“Since I have been a freshman my biggest problem was that the individuals that students should be able to go to are out of touch with the students or are not available enough to students.” Nelson said. “So when I came into office I set out to change that. Which is why, in my position as an agent of change, I have set my office hours during Bengal Pause.”
Nelson spoke more about how important a growing relationship between USG and the student body at large is. Cicatello spoke to this as well.
“I like to engage the students and feel how they’re feeling,” Cicatello said. “I like to get their feedback; not just from student leaders or student organizations, but just constituents, because everyone who pays an activity fee is a constituent. I feel like they should be heard. They have opinions thoughts, and feelings. Once we ignore basic human dispositions then what are we really doing?”
Problems can’t be solved without goals. Fortunately, USG doesn’t just see problems on campus, they also formulate ways to combat them. They stress that through community, communication and collaboration, Buffalo State can progress.
“I would love for the student body to know that we are here for them, to please stop by the 402 office in the Union and say hello,” Nelson said. “We are all about building a connection with the student body and finding new ways to engage them. We want to make this a school year to remember but we cannot do it alone, we have to work together. I personally love working with students, hearing the stories of their daily lives so if you see me around do not be afraid to share or just say hello. We are students just like you, and the more you talk to us the more we can understand what you want.”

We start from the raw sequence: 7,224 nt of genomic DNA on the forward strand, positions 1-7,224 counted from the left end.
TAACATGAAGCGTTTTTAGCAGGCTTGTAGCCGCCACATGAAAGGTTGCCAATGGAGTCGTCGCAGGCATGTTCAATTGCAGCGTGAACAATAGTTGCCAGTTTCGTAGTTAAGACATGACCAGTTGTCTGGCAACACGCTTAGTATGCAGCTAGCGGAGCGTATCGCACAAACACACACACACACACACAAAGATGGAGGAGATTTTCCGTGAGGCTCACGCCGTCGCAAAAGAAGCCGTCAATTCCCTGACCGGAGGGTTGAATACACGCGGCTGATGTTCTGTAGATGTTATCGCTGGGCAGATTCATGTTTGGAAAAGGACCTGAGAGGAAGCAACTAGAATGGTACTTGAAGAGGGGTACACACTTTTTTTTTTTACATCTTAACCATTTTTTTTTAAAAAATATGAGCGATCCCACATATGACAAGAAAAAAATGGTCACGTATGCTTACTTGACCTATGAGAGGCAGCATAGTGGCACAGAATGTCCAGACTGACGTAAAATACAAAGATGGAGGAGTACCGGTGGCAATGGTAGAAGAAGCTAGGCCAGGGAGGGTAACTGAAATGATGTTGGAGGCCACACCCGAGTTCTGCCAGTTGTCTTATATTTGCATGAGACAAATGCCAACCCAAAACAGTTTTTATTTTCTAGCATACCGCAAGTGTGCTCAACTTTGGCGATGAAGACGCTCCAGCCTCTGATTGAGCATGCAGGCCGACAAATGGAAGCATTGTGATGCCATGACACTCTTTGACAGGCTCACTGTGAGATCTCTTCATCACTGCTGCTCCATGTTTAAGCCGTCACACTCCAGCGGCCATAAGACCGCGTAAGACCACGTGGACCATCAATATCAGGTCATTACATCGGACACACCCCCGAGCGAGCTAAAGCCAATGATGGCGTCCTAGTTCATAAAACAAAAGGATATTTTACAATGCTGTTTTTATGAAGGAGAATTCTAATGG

Gboloo said she’d like to develop a scholarship fund to reward student leadership by the end of October, if possible.
“We are looking to allocate scholarship funds to students,” said Gboloo. “USG has created the opportunity to reach out to student ambassadors and leaders and see what it is that they have to offer because they work hard and we want to congratulate them on their hard work and we have extra money to do it, so why not? Students always need extra financial help. Why not be able to help that student who really deserves it and needs the help?”
Cicatello reiterated Gboloo’s call to student org collaboration as a way to build community on campus.
“We’ve been working very, very closely with a lot of student organizations,” Cicatello said. We are really pushing to have more of a community feel between the different orgs. We should refer to other student organizations for events before we outsource.”
He went on to elaborate how if student organizations need services for event that they would encourage them and work with them to find on campus groups and organizations who can help them. It’ll save funds, and build community, Cicatello explained.
There you have it, straight from the ivory towers. USG is working on improving communication and representation by making themselves more available to the student body. They look to build community and improve financial responsibility through student organization collaboration.